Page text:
“You need to make sure that you are rock solid in that rep and that you are able to execute it. Because if you are on the outside of the squad and you mess up, it will take a while to get another chance.

“ Video work and one on one work helps but yeah, the reps are crucial. And Dan McFarland is a great forwards coach, technically excellent. And then obviously getting game time and experience is the key.”

He has been getting that in spades. When Buckley was a kid, his parents took him to Connacht games occasionally and there is a vicious rumour circulating that he acted as mascot before a Challenge Cup game against Bristol. But in Roscommon, the Connacht team was a vague entity: a big rugby team operating in Galway city.

Buckley was signed with the Connacht academy by the time he was 14 and in the ten years since, he has seen first-hand just how far the club now reaches in terms of appeal and general awareness. Just last year, the senior squad held a training session in Creggs.

It was packed with youngsters who seemed to know who was who. Connacht have enjoyed more television exposure this year and their run of form has added to the overall current feel-good energy within Irish rugby. The acquisition of Mils Muliaina added a dash of glamour and has helped the gate receipts while adding a new dimension to the team’s back play. But Buckley believes the squad is doing much the same this year as it did last year and that the influences of the patterns and mentality introduced by Pat Lam have begun to show up in results.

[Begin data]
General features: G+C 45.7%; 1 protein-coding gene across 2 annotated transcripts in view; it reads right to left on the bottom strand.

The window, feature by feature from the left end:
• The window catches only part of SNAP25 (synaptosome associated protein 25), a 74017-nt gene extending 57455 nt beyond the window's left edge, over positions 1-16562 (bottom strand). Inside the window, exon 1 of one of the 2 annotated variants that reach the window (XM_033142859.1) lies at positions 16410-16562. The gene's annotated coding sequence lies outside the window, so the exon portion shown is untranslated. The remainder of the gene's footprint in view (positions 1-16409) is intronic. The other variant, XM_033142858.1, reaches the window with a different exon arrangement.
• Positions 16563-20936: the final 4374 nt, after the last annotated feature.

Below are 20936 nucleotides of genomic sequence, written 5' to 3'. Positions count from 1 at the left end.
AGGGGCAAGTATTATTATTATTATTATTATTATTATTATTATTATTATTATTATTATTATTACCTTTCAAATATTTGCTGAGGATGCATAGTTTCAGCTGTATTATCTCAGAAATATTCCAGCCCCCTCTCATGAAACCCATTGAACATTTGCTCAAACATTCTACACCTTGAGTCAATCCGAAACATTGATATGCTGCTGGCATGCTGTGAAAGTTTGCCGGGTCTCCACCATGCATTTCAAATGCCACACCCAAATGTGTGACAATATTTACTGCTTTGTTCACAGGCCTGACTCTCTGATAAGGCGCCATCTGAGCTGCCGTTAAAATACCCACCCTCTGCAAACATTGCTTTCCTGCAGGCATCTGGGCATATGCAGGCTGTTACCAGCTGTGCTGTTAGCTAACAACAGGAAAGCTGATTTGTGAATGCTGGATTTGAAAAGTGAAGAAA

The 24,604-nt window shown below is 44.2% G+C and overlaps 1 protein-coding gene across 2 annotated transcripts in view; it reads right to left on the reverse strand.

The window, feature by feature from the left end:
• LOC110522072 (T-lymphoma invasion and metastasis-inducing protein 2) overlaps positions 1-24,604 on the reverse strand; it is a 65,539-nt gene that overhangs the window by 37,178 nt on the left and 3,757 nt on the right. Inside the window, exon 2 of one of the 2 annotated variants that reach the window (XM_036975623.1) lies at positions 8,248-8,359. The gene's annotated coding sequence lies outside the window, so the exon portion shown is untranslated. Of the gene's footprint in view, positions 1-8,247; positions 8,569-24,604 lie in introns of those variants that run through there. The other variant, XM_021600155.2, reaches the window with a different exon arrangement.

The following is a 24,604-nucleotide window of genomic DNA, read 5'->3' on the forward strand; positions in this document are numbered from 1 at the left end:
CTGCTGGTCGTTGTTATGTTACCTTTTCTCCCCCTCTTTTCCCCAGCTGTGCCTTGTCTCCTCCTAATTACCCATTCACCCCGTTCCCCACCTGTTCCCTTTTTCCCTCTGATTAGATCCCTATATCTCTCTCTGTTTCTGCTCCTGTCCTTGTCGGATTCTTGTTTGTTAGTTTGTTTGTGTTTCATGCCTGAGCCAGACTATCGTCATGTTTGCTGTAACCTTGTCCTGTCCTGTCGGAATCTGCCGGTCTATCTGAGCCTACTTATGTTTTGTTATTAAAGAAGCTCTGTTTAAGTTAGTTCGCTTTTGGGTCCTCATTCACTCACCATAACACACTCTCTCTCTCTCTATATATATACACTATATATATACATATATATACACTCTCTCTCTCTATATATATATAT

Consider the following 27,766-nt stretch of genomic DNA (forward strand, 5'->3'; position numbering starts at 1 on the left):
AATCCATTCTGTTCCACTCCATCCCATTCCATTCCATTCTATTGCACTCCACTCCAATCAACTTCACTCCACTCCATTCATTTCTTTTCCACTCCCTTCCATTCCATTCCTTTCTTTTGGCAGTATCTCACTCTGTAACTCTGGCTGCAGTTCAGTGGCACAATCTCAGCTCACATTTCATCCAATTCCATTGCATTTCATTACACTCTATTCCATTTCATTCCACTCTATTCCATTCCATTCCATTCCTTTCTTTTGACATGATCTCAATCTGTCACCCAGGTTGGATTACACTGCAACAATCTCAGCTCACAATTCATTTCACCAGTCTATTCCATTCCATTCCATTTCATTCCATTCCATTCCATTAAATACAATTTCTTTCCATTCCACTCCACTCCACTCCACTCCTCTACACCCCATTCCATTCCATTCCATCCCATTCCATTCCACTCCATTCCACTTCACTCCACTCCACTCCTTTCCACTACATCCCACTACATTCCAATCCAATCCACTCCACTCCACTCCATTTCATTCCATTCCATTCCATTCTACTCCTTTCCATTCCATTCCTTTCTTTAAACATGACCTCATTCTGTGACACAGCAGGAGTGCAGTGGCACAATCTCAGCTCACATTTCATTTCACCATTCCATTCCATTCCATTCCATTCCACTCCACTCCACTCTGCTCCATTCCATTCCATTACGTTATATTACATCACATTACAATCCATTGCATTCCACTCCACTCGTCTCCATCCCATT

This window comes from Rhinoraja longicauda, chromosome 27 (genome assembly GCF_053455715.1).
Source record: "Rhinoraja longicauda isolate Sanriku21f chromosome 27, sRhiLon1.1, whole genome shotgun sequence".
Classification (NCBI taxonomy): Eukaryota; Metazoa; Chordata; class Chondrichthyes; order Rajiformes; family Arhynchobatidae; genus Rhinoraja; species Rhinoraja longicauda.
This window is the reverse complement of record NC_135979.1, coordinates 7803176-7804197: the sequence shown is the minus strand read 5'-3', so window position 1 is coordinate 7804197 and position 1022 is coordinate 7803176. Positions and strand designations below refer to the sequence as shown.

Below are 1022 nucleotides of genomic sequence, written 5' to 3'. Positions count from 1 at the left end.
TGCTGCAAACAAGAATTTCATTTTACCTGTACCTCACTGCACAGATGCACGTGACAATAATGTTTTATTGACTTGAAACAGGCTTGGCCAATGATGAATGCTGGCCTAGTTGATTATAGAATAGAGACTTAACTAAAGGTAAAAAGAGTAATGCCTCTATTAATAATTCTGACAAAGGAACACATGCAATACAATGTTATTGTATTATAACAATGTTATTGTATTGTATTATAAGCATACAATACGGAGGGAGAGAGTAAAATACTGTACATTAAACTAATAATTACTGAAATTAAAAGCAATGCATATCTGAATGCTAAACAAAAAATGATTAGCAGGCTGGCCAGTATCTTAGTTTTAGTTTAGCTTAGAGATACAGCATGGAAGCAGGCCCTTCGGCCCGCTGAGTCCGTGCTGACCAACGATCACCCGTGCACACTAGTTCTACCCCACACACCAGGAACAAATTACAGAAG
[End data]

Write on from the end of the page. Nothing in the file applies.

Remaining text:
Constant contact

He is simply enjoying the season and doesn’t feel as if the minutes have taken their toll. He knows, of course, that he is playing in the most physically demanding position in the sport. Wilkinson’s injury was a vivid demonstration of how quickly things can change, even for a seasoned front row man.

 

“The coaches manage us and are in constant contact with the physios. But it is season on season: you plan in terms of weeks rather than years. This season is the priority now. To keep a team like Scarlets scoreless for 76 minutes says a lot about where we are. The Sportsground has improved, the supporters are fantastic. We are undefeated here and we want to keep that for the season.”